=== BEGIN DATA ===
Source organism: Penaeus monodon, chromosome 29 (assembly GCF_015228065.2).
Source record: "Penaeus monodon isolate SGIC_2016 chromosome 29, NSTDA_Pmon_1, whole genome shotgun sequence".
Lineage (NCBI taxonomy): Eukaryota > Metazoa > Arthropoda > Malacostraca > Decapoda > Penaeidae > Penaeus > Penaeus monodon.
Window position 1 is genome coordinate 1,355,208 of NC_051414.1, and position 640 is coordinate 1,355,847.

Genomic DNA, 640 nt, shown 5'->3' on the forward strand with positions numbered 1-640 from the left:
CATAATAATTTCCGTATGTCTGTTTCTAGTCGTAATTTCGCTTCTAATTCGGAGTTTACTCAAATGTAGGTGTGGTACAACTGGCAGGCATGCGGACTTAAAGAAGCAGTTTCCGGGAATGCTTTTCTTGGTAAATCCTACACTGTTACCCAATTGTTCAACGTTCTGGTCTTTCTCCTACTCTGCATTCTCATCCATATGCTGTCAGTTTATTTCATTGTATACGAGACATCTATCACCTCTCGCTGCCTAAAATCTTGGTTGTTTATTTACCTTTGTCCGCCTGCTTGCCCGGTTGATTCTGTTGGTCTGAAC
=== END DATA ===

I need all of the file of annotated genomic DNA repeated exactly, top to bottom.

Source organism: Penaeus monodon, chromosome 29 (assembly GCF_015228065.2).
Source record: "Penaeus monodon isolate SGIC_2016 chromosome 29, NSTDA_Pmon_1, whole genome shotgun sequence".
Lineage (NCBI taxonomy): Eukaryota > Metazoa > Arthropoda > Malacostraca > Decapoda > Penaeidae > Penaeus > Penaeus monodon.
Window position 1 is genome coordinate 1,355,208 of NC_051414.1, and position 640 is coordinate 1,355,847.

Genomic DNA, 640 nt, shown 5'->3' on the forward strand with positions numbered 1-640 from the left:
CATAATAATTTCCGTATGTCTGTTTCTAGTCGTAATTTCGCTTCTAATTCGGAGTTTACTCAAATGTAGGTGTGGTACAACTGGCAGGCATGCGGACTTAAAGAAGCAGTTTCCGGGAATGCTTTTCTTGGTAAATCCTACACTGTTACCCAATTGTTCAACGTTCTGGTCTTTCTCCTACTCTGCATTCTCATCCATATGCTGTCAGTTTATTTCATTGTATACGAGACATCTATCACCTCTCGCTGCCTAAAATCTTGGTTGTTTATTTACCTTTGTCCGCCTGCTTGCCCGGTTGATTCTGTTGGTCTGAAC